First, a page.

Feds seize Halloween items with too much lead
SEATTLE, Wash. (CNN) -- Some Halloween costumes are labeled a "trick" by the federal government, instead of a "treat" to wear.
Two shipments of children's pirate costumes were recently seized for containing 11 times the legal limit of lead.
Many thousands of shipments get diverted to a U.S. customs warehouse every year. There, they are opened and inspected for safety and for copyright rip-offs too, done by targeting certain shipments.
"Well there's a variety of reasons that we target. Previous violators would be one. Country of origin would be another. Destination of the product, who the product's going to in the United States,” said Doug McBride of U.S. Customs and Immigration.
That's when this gadget hit paydirt. The buttons on this Halloween costume had eleven times the legal limit of lead in them.
"15,000 products different products. And each one has its own scenario,” said Craig Mabie of the consumer Product Safety Commission.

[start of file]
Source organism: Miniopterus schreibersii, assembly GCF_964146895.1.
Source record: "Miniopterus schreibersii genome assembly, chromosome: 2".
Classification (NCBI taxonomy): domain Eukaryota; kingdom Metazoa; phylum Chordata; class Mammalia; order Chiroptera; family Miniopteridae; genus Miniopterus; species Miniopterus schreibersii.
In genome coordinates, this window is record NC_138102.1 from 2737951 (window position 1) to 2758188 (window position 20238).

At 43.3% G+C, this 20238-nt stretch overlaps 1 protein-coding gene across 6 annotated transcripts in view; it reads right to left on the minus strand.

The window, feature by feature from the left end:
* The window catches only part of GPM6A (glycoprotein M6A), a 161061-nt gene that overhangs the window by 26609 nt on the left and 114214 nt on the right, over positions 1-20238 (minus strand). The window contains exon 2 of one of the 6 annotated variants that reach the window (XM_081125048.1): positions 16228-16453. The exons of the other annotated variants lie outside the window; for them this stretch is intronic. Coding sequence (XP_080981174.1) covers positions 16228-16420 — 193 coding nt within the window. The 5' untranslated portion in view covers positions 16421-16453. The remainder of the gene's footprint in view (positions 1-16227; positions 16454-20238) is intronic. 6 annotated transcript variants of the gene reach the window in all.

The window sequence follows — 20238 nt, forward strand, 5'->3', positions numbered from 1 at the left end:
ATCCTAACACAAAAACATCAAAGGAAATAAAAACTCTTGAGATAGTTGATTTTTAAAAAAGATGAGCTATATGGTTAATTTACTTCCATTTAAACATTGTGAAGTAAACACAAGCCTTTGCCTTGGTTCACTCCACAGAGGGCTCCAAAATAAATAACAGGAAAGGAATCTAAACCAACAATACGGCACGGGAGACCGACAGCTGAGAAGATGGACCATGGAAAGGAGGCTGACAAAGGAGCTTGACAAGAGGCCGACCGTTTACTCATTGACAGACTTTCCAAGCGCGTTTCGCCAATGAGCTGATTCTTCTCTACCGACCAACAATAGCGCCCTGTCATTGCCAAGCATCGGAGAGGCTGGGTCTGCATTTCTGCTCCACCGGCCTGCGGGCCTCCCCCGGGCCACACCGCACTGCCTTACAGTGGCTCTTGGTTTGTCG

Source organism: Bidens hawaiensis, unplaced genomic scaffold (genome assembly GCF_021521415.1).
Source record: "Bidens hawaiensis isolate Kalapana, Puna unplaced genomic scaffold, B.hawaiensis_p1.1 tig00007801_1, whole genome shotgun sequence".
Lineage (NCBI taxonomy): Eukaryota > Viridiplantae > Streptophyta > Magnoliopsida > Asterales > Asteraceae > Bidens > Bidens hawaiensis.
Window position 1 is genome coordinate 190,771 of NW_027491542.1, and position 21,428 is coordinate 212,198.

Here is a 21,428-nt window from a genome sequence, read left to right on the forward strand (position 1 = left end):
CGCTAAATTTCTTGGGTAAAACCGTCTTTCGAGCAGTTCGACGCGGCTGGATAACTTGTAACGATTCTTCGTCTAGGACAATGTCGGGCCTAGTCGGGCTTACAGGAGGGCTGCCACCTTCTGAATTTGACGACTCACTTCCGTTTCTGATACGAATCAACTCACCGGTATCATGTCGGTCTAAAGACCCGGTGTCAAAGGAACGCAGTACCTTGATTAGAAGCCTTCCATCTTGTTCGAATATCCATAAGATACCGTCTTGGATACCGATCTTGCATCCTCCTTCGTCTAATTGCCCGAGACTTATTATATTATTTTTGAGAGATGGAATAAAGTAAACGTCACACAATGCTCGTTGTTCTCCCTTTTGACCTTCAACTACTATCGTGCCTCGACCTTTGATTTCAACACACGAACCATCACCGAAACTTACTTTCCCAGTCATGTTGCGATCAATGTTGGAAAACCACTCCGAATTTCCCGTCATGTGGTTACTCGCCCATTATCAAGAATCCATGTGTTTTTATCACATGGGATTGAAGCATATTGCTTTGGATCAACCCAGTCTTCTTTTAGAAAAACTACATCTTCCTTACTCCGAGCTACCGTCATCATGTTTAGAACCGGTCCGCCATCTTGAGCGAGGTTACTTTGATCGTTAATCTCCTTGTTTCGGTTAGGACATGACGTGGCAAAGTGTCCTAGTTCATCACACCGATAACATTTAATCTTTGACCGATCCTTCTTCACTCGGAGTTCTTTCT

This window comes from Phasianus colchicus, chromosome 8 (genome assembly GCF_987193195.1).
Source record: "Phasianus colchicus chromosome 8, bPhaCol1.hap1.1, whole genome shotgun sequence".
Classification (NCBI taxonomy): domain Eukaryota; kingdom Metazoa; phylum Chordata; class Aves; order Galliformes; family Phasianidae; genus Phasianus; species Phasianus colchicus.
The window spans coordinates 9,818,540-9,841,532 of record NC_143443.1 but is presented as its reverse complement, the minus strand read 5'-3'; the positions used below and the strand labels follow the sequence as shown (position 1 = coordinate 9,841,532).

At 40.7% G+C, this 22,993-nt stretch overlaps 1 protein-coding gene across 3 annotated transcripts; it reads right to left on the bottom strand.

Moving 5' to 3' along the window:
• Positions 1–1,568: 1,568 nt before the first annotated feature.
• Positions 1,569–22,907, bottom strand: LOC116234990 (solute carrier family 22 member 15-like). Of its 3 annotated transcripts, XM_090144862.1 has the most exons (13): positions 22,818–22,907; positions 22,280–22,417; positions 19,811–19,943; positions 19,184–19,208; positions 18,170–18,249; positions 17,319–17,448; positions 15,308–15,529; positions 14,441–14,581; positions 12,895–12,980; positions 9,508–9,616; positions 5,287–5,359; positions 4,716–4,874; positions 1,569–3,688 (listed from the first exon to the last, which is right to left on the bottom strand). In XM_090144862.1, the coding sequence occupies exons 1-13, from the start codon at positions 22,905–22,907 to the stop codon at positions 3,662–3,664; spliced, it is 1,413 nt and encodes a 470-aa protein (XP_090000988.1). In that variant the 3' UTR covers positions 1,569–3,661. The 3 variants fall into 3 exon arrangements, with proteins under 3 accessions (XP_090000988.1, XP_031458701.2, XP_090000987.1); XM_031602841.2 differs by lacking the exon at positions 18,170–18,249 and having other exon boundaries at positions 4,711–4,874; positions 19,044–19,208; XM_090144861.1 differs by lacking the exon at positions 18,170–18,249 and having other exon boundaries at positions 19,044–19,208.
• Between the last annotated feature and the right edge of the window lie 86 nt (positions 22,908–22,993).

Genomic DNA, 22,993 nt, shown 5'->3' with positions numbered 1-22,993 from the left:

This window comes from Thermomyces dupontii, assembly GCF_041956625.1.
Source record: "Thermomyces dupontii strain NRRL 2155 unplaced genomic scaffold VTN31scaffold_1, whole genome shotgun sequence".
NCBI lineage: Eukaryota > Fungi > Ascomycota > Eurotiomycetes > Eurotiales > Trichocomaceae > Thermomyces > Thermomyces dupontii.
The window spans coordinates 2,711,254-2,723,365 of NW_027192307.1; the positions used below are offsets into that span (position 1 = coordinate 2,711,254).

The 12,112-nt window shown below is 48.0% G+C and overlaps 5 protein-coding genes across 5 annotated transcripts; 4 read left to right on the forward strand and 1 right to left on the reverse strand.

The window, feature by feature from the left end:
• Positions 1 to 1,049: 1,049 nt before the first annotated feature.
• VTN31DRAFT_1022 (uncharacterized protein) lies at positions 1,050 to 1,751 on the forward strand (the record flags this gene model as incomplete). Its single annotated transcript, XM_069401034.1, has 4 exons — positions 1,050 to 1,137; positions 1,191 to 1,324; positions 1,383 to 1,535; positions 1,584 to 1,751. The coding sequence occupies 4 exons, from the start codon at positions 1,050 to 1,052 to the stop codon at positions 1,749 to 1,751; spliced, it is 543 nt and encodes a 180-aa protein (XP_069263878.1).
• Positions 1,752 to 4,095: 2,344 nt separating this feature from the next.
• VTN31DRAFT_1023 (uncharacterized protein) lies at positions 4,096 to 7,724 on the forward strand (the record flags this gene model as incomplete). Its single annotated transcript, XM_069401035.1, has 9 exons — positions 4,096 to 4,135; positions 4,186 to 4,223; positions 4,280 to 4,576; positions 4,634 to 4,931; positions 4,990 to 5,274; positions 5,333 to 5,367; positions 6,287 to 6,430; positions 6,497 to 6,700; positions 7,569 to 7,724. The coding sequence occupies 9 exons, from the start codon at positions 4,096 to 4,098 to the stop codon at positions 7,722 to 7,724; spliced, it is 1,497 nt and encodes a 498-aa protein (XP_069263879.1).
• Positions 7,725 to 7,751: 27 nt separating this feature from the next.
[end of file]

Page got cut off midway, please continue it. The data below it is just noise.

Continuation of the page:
Craig Mabie showed samples of stuff they catch before it enters American stores. There was an eyepatch, full of lead, that kids would put right up to their eyes. In a girls' jewelry kit, there were tiny beads, easily swallowed, that had too much lead in them. Even a fake cell phone had too much lead. Last year alone, they stopped more than 11-thousand shipments of lead-contaminated products.
"Yea, you go home at the end of the week knowing you made a difference, you really made an impact and kept some child from getting sick, or prevented some person's home from burning down,” said Mabie.
The shipments originated in China, and were destined for a distributor in the Seattle area.
The lead-contaminated costumes will be destroyed.